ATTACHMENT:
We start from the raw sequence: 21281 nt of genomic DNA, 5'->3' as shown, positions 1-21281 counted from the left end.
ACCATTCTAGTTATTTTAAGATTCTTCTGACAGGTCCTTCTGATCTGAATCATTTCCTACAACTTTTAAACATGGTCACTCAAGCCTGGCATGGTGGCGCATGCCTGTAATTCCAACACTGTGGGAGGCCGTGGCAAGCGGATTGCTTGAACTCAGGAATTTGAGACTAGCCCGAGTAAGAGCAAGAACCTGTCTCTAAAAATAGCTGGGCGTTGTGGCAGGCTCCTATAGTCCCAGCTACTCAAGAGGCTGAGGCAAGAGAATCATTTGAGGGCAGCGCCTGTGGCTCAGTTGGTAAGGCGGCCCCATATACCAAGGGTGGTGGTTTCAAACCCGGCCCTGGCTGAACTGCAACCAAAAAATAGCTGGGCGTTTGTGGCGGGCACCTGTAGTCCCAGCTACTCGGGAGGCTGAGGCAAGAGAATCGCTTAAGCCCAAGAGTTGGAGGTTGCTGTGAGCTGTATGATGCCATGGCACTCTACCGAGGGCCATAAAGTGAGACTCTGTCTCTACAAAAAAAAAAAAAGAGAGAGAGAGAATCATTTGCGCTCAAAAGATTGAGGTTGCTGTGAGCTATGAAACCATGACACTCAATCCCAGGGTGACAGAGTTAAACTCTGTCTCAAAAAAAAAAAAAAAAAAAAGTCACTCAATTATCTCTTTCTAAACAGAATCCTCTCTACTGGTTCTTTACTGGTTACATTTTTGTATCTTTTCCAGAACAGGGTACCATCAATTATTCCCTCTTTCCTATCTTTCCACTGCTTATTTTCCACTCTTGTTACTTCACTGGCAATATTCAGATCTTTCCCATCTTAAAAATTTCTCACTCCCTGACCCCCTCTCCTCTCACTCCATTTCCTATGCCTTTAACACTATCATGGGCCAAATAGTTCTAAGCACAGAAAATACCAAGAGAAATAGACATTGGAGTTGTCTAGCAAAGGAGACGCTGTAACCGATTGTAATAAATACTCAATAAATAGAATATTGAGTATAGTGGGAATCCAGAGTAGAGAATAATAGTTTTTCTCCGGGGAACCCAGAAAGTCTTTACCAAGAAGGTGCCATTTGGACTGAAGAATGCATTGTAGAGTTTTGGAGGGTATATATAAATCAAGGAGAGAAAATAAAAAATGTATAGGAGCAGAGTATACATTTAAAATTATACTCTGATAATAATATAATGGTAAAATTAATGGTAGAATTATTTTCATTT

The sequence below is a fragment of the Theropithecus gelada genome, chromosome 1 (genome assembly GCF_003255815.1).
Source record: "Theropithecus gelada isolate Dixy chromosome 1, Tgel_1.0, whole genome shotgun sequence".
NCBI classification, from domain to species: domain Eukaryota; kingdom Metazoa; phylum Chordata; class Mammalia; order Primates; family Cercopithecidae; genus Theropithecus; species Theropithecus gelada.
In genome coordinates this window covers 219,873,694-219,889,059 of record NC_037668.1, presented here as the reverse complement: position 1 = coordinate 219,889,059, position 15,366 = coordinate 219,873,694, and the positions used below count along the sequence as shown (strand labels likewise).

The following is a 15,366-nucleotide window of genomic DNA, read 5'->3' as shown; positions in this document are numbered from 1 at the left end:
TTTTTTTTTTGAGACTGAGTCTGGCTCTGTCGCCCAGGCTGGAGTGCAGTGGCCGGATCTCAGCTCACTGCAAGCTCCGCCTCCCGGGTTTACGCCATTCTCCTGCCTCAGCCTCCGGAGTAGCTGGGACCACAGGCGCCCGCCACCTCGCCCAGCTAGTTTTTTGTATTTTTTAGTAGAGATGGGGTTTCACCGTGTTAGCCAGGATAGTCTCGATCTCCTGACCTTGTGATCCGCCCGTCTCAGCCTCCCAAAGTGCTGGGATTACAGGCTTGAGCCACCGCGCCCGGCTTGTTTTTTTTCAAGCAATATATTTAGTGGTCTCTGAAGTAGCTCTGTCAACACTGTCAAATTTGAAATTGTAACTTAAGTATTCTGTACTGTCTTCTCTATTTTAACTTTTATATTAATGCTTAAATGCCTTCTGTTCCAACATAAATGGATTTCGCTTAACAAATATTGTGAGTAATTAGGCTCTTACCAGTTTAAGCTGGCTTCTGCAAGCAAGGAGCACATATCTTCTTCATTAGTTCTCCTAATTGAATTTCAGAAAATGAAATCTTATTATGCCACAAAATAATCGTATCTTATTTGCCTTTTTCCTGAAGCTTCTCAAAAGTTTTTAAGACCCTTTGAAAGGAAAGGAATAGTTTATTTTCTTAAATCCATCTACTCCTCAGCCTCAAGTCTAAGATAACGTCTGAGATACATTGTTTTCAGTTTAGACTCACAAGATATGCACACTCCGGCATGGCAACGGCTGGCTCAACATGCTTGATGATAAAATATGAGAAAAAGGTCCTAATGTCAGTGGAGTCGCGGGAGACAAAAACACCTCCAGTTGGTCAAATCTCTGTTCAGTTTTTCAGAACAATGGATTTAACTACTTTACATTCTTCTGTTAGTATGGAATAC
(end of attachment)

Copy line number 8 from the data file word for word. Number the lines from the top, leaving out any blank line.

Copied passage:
TTTTTTTTTTGAGACTGAGTCTGGCTCTGTCGCCCAGGCTGGAGTGCAGTGGCCGGATCTCAGCTCACTGCAAGCTCCGCCTCCCGGGTTTACGCCATTCTCCTGCCTCAGCCTCCGGAGTAGCTGGGACCACAGGCGCCCGCCACCTCGCCCAGCTAGTTTTTTGTATTTTTTAGTAGAGATGGGGTTTCACCGTGTTAGCCAGGATAGTCTCGATCTCCTGACCTTGTGATCCGCCCGTCTCAGCCTCCCAAAGTGCTGGGATTACAGGCTTGAGCCACCGCGCCCGGCTTGTTTTTTTTCAAGCAATATATTTAGTGGTCTCTGAAGTAGCTCTGTCAACACTGTCAAATTTGAAATTGTAACTTAAGTATTCTGTACTGTCTTCTCTATTTTAACTTTTATATTAATGCTTAAATGCCTTCTGTTCCAACATAAATGGATTTCGCTTAACAAATATTGTGAGTAATTAGGCTCTTACCAGTTTAAGCTGGCTTCTGCAAGCAAGGAGCACATATCTTCTTCATTAGTTCTCCTAATTGAATTTCAGAAAATGAAATCTTATTATGCCACAAAATAATCGTATCTTATTTGCCTTTTTCCTGAAGCTTCTCAAAAGTTTTTAAGACCCTTTGAAAGGAAAGGAATAGTTTATTTTCTTAAATCCATCTACTCCTCAGCCTCAAGTCTAAGATAACGTCTGAGATACATTGTTTTCAGTTTAGACTCACAAGATATGCACACTCCGGCATGGCAACGGCTGGCTCAACATGCTTGATGATAAAATATGAGAAAAAGGTCCTAATGTCAGTGGAGTCGCGGGAGACAAAAACACCTCCAGTTGGTCAAATCTCTGTTCAGTTTTTCAGAACAATGGATTTAACTACTTTACATTCTTCTGTTAGTATGGAATAC